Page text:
Thursday, June 3, 2010

Lima and Marcahuasi

So, we woke up in Huaraz, bid farewell to the hospitable grandma and walked to the edge of town. After a few hours of waiting, a classic peruvian truck pulled over, the one used for transporting cows. It was empty, and we climbed up onto the ¨mom´s attic¨, the part of the box overhanging the cabin. The wind was blowing in our faces and through our ears, the locals all of a sudden turned all friendly and waived to us as we flew by them. The snow-capped peaks were passing by on the horizon and the road weaved it´s way through the narrow valley. The quality of the pavement left much to be desired though. Huge pot holes, livestock on the road and sometimes chunks of road missing due to wash outs made driving very tricky. Our driver was of the best kind, he weaved around cows and donkey, but he had to break hard often to avoid hitting pot holes. These maneuveres almost catapulted us a few times from our nest, but we held with all fours and kept one eye on the road and the other on the landscape. It was difficult, but rewarding.
The truck dropped us off in a small town, we walked across it and installed ourselves for another long wait. It was around 4 pm and the sun was approaching the horizon when a brand new Lima-bound sedan stopped. There was a middle aged couple and a man inside. The couple have immigrated to Virginia a decade ago, and now were visiting their cousin in Peru. They spoke bad English and wanted to show off in front of their cousin, so we kept talking in a mixture of languages. They seemed quite interested in talking at first, but as the sun went down and the topics exchausted themselves, they fell silent. It was another four hours until Lima, and the atmosphere inside got stuffy and uncomfortable. We asked them to stop so we could call our contact in Lima, but our request was ignored, as if we have not said anything. We asked where is a safe place to be in Lima at this late hour (around 11), but they did not know, even though they lived there... On top of that, the driver was driving very badly on the nighttime straight desert highway. At this point we decided to leave this ride as soon as we could. The people in the car were obviously releived when we asked out at a tall booth, in the middle of the desert, an hour away from Lima. It was the first ride that we have ever intentionally abandoned!
Their red lights faded in the night and we went to chat with the policemen on duty. They showed us where we could pitch our tent and gave us some food. We were happy as could be, falling asleep in the desert that night.
In the morning, it was easy to get to Lima, which assaulted our nervous systems badly. The traffic was just crazy. We were in a mini-bus, that was racing through the grid-locked streets. George made a mistake sitting in the front seat, so he saw all the close calls. On top, there was loud dance music blaring from the speakers, driver cursing at everything, simultaneously honking and flooring the gas pedal. Imagine all that after a calm night in the desert!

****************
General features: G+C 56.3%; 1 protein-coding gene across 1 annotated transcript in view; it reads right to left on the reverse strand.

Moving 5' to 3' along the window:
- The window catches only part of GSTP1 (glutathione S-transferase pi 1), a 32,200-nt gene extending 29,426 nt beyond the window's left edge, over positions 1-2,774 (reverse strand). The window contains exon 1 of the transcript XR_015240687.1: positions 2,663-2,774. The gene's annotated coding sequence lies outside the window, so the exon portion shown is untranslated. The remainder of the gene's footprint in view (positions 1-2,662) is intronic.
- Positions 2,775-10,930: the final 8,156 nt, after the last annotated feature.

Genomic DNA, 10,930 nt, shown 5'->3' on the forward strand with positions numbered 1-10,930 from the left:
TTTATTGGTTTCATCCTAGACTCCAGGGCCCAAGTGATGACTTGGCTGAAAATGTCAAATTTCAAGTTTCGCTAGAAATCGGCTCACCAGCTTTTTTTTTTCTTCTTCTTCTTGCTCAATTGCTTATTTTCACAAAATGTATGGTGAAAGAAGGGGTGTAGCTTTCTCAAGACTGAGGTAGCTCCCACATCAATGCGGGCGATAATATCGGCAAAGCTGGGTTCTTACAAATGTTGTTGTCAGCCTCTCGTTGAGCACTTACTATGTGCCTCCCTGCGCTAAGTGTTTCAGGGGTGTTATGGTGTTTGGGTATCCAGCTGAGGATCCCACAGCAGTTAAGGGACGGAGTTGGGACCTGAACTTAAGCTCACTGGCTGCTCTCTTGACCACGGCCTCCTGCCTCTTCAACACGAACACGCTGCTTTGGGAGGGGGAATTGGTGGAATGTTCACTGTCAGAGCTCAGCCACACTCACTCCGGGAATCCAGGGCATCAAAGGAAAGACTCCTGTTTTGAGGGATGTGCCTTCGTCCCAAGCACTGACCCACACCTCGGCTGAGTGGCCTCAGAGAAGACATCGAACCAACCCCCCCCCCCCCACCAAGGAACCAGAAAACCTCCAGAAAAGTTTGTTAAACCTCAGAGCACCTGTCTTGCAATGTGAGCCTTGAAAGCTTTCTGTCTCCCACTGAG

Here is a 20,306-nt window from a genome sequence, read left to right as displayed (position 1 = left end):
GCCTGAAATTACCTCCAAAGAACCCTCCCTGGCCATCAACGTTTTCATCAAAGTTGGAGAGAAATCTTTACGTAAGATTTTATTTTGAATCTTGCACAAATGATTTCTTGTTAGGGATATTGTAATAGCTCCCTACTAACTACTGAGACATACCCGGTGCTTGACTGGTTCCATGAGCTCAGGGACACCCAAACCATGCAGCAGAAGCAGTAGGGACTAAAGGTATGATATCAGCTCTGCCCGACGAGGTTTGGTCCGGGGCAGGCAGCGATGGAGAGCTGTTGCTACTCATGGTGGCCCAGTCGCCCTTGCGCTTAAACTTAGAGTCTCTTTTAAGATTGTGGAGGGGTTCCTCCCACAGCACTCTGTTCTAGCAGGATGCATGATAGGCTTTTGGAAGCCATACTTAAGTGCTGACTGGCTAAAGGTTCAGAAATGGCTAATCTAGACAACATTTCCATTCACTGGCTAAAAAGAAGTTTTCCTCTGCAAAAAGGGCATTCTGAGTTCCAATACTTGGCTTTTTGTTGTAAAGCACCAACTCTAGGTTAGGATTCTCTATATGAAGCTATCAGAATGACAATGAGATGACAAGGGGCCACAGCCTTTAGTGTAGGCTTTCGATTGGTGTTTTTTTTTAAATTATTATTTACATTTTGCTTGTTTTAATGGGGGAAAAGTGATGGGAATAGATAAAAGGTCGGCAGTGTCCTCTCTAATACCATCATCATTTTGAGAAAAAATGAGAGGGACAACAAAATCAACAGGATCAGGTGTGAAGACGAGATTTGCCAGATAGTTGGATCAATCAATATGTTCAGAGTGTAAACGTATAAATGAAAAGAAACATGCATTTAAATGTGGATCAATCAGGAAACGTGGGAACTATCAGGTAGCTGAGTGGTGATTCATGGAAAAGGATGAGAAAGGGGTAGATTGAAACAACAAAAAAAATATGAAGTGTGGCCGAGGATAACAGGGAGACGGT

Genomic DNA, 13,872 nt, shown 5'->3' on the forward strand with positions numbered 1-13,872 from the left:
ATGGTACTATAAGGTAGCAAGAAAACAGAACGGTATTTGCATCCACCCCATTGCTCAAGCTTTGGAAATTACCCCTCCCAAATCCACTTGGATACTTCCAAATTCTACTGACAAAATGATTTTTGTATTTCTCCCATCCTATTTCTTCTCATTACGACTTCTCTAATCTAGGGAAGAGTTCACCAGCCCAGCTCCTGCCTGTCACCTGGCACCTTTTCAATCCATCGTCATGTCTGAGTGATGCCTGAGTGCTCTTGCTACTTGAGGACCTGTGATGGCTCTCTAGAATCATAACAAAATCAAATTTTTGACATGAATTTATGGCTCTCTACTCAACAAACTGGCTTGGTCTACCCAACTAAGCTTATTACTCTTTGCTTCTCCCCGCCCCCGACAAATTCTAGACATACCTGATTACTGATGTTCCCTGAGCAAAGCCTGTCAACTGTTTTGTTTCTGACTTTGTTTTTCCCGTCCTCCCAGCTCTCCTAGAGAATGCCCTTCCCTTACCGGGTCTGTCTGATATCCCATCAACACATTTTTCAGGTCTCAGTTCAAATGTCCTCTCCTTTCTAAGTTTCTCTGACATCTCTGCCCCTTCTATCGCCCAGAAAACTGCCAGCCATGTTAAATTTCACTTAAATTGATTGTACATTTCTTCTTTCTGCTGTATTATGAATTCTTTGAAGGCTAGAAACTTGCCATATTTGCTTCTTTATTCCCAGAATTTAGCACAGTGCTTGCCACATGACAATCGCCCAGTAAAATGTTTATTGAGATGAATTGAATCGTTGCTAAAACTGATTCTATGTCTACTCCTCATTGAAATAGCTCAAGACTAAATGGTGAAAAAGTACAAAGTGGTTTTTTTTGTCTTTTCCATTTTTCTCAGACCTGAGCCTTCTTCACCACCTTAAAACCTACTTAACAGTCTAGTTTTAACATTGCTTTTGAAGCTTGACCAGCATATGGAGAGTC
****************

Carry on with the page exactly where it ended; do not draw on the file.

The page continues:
We had a CouchSurfing contact in Lima. We had high hopes for it, but we should have not expected much. As it turned out, sleeping or taking hot showers were not part of the program. The hosts were very fond of pisco, a local 48% sugar-cane liquor, and they got very loud and drunk up until 3 or 4 in the morning. Plus, there simply was no hot water in the house. The nights got pretty chilly, and a cold shower in the morning was rough. Three sleepless nights was all we could bear, so we decided to leave our hosts and take a trip to Marcahuasi, a near-by high mountain plateau, reputedly a magnetic anomaly and an esoteric point of interest.
We spent next four tranquil days up at 4200 meters above sea level, admiring the mountain landscapes.The town of San Pedro sits at only 3500 m, and it was from this Nepal-looking town that we had to hike the remaining 4 kms to the Marcahuasi ¨stone forest¨.The trek was exchausting. We have not properly acclimatized before hiking, so we had to stop and recuperate every 50 steps or so. We gained almost a kilometer of altitude hiking only 4 kms. It took us 5 hours.
Once at the top, we found a beautiful camping spot and sat down. The effect of the altitude were strongly evident. A walk to the latrine and back left us breathless. Bending over for a piece of firewood made the head spin.The area was heavily used by people, and there was very little firewood available. A stick the size of a pinky finger was considered a log. On the second day we decided to do like the locals do, and burn dry cow dung scattered in large quantities all around the plateau. It burned very well indeed and left us with hot coals in the morning. We boiled coca tea on our little fire of prickly sticks and dung cakes.
The four kilometer wide plateau did not leave us bored, and we explored the ruins and natural landcapes for a few days.Anastasia naively decided to sun bathe one day. 15 minutes of high altitude sun was enough to make all the exposed bits glowing red. Suntanning at 4200m without a sunblock hurts!
We are back in Lima, waiting for a parcel from home. It contains a new pump for our stove, and as soon as we have it, we are moving on.

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